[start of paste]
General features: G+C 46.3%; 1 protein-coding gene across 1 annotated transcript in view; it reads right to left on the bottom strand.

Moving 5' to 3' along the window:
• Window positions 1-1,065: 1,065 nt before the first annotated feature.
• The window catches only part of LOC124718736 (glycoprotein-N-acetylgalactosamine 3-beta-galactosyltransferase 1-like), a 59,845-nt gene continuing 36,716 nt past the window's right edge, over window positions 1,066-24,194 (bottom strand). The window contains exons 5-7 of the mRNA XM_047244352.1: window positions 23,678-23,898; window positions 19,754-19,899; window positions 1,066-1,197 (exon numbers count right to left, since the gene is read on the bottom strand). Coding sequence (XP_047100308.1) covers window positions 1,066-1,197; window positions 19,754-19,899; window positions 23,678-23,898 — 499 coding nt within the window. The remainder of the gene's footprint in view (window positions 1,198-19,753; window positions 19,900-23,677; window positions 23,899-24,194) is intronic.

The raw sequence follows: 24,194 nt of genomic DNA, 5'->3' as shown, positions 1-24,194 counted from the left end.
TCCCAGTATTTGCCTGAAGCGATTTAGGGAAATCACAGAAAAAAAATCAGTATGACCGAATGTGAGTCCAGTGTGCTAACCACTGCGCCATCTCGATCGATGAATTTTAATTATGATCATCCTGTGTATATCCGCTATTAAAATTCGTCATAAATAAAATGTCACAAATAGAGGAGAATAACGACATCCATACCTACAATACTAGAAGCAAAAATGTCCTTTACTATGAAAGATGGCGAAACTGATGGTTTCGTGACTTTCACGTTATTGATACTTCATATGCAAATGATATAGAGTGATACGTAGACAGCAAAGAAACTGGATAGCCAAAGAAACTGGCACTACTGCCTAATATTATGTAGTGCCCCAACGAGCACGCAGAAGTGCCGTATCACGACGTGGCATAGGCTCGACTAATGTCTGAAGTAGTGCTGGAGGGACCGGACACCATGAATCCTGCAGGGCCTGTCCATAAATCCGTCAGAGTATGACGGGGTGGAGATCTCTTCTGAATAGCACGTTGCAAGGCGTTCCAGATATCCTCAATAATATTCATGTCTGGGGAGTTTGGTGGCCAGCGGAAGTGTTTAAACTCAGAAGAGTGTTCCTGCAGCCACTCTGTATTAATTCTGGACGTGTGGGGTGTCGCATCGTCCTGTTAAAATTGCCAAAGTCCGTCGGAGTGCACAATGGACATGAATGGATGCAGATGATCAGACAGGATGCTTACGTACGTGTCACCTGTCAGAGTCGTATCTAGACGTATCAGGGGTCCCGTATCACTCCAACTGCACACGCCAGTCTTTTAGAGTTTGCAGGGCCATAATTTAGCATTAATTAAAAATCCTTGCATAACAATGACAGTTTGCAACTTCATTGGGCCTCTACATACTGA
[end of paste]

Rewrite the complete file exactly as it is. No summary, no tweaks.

General features: G+C 46.3%; 1 protein-coding gene across 1 annotated transcript in view; it reads right to left on the bottom strand.

Moving 5' to 3' along the window:
• Window positions 1-1,065: 1,065 nt before the first annotated feature.
• The window catches only part of LOC124718736 (glycoprotein-N-acetylgalactosamine 3-beta-galactosyltransferase 1-like), a 59,845-nt gene continuing 36,716 nt past the window's right edge, over window positions 1,066-24,194 (bottom strand). The window contains exons 5-7 of the mRNA XM_047244352.1: window positions 23,678-23,898; window positions 19,754-19,899; window positions 1,066-1,197 (exon numbers count right to left, since the gene is read on the bottom strand). Coding sequence (XP_047100308.1) covers window positions 1,066-1,197; window positions 19,754-19,899; window positions 23,678-23,898 — 499 coding nt within the window. The remainder of the gene's footprint in view (window positions 1,198-19,753; window positions 19,900-23,677; window positions 23,899-24,194) is intronic.

The raw sequence follows: 24,194 nt of genomic DNA, 5'->3' as shown, positions 1-24,194 counted from the left end.
TCCCAGTATTTGCCTGAAGCGATTTAGGGAAATCACAGAAAAAAAATCAGTATGACCGAATGTGAGTCCAGTGTGCTAACCACTGCGCCATCTCGATCGATGAATTTTAATTATGATCATCCTGTGTATATCCGCTATTAAAATTCGTCATAAATAAAATGTCACAAATAGAGGAGAATAACGACATCCATACCTACAATACTAGAAGCAAAAATGTCCTTTACTATGAAAGATGGCGAAACTGATGGTTTCGTGACTTTCACGTTATTGATACTTCATATGCAAATGATATAGAGTGATACGTAGACAGCAAAGAAACTGGATAGCCAAAGAAACTGGCACTACTGCCTAATATTATGTAGTGCCCCAACGAGCACGCAGAAGTGCCGTATCACGACGTGGCATAGGCTCGACTAATGTCTGAAGTAGTGCTGGAGGGACCGGACACCATGAATCCTGCAGGGCCTGTCCATAAATCCGTCAGAGTATGACGGGGTGGAGATCTCTTCTGAATAGCACGTTGCAAGGCGTTCCAGATATCCTCAATAATATTCATGTCTGGGGAGTTTGGTGGCCAGCGGAAGTGTTTAAACTCAGAAGAGTGTTCCTGCAGCCACTCTGTATTAATTCTGGACGTGTGGGGTGTCGCATCGTCCTGTTAAAATTGCCAAAGTCCGTCGGAGTGCACAATGGACATGAATGGATGCAGATGATCAGACAGGATGCTTACGTACGTGTCACCTGTCAGAGTCGTATCTAGACGTATCAGGGGTCCCGTATCACTCCAACTGCACACGCCAGTCTTTTAGAGTTTGCAGGGCCATAATTTAGCATTAATTAAAAATCCTTGCATAACAATGACAGTTTGCAACTTCATTGGGCCTCTACATACTGA